The Commission's inquiry into the home care system in England reveals disturbing evidence that the poor treatment of many older people is breaching their human rights and too many are struggling to voice their concerns about their care or be listened to about what kind of support they want.
The final report of the Commission’s inquiry, 'Close to home: older people and human rights in home care', says hundreds of thousands of older people lack protection under the Human Rights Act and calls for this legal loophole to be closed. It questions commissioning practices that focus on a rigid list of tasks, rather than what older people actually want, and that give more weight to cost than to an acceptable quality of care.
Around half of the older people, friends and family members who gave evidence to the inquiry expressed real satisfaction with their home care. They most valued having a small number of familiar and reliable staff who took the time to talk to them and complied with their requests to do specific tasks. Home care workers said their job satisfaction came from improving the quality of older people’s lives.
But the inquiry also revealed many examples of older people’s human rights being breached, including physical or financial abuse, disregarding their privacy and dignity, failing to support them with eating or drinking, treating them as if they were invisible, and paying little attention to what they want. Some were surprised that they had any choice at all as they thought they had little say in how their care was arranged.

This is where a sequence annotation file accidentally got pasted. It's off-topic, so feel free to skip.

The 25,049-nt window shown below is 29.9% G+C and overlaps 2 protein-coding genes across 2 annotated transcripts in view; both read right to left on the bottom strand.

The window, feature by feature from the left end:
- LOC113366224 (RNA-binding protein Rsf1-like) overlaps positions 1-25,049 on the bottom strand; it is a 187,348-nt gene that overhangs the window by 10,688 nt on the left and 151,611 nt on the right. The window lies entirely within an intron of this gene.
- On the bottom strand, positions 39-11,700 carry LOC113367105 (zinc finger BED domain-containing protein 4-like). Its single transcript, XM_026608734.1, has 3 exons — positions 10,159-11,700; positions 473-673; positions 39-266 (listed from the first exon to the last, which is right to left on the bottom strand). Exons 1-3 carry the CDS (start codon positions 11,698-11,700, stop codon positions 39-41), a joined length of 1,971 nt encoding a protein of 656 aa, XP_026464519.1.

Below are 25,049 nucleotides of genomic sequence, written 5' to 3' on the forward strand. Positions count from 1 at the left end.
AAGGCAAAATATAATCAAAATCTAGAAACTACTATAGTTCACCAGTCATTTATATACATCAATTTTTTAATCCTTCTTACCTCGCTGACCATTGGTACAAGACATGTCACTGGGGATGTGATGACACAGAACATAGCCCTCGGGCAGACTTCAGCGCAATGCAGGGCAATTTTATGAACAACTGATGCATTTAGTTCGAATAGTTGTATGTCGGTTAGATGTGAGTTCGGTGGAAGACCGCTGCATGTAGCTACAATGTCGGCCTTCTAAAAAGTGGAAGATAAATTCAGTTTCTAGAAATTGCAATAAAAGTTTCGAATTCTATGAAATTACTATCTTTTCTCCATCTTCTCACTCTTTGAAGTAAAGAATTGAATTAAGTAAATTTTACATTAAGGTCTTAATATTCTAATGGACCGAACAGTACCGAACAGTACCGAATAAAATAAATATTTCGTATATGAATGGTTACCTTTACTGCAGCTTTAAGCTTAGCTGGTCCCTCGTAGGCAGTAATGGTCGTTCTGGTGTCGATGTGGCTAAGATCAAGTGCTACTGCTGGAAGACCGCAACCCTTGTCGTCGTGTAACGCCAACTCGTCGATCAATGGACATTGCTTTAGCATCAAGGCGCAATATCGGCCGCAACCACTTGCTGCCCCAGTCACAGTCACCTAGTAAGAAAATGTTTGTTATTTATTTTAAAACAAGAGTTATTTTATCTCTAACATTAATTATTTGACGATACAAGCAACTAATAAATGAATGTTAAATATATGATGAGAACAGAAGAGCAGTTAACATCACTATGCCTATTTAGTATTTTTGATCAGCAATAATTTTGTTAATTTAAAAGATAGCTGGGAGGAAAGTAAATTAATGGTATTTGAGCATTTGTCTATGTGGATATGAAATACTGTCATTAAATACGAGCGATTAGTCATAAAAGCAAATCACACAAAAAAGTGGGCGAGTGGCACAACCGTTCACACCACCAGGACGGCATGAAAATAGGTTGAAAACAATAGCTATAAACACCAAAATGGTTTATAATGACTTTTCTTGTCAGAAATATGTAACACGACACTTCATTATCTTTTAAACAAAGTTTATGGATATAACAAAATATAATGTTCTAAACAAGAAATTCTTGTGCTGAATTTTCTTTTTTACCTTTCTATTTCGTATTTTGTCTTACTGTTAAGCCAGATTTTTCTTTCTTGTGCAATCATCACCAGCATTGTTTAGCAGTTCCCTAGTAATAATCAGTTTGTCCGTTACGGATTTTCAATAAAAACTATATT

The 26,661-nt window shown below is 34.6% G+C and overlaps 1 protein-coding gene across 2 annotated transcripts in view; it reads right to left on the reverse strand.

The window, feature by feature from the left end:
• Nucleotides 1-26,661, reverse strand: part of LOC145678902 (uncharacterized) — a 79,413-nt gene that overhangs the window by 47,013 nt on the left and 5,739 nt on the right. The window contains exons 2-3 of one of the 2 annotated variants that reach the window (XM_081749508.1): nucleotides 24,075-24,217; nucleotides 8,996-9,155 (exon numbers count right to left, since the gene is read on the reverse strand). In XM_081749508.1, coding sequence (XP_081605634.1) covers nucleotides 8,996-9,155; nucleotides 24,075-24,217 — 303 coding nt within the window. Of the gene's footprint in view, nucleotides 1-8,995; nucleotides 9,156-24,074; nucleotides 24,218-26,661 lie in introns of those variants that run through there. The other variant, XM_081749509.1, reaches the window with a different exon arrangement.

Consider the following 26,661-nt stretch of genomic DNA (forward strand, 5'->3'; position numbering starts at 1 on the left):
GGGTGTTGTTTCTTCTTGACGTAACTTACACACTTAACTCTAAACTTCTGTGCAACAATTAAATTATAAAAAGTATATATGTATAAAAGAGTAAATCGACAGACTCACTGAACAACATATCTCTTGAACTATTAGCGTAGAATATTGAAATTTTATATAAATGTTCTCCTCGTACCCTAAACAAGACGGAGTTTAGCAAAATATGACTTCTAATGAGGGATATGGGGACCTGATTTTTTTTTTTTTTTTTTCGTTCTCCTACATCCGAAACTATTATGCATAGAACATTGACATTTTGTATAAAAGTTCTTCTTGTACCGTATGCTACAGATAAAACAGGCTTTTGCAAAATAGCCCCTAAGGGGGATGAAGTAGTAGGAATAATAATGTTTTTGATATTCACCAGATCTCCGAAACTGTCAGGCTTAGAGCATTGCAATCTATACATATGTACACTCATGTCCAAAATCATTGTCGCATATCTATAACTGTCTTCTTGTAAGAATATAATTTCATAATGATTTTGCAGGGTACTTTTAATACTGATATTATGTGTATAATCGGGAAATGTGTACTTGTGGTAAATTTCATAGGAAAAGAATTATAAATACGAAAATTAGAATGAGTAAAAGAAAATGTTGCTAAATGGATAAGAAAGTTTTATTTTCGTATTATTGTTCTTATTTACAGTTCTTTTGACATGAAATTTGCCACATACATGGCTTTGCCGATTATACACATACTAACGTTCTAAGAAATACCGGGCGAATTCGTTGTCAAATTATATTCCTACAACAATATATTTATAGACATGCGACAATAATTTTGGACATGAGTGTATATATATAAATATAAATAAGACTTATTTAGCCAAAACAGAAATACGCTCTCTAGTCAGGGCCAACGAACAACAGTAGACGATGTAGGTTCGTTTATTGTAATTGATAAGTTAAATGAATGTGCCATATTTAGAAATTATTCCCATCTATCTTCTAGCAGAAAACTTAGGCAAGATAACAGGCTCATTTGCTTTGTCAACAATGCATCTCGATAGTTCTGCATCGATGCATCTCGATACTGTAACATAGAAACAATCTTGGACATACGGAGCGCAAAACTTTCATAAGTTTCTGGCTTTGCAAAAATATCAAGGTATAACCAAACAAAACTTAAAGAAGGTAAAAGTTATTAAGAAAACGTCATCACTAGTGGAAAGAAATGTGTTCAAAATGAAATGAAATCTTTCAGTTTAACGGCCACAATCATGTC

For example, evidence given to the Commission included a woman being left stuck on the toilet in her bathroom, as the care worker said she was too busy completing the list of care tasks to help her; and people with dementia not being prompted to eat or their food ‘hidden’ in the fridge, so they go hungry; and a woman who asked for help with her washing up and to be assisted to walk out into her garden but was given help washing herself instead.
Ways for older people to complain about their home care are either insufficient or not working effectively. Reasons for their reluctance to make a complaint about their treatment included not wanting to get their care workers into trouble, fearing repercussions such as a worse standard of care or no care at all and preferring to make do rather than make a fuss.
The inquiry reveals the pervasive social isolation and loneliness experienced by many older people confined to their homes who lack support to get out and take part in community life. Yet evidence from the home care industry indicates that social activities are some of the first support services to be withdrawn when local authorities cut back their spending on care services.
Alarmingly, one in three local authorities had already cut back on home care spending and a further one in five planned to do so within the next year.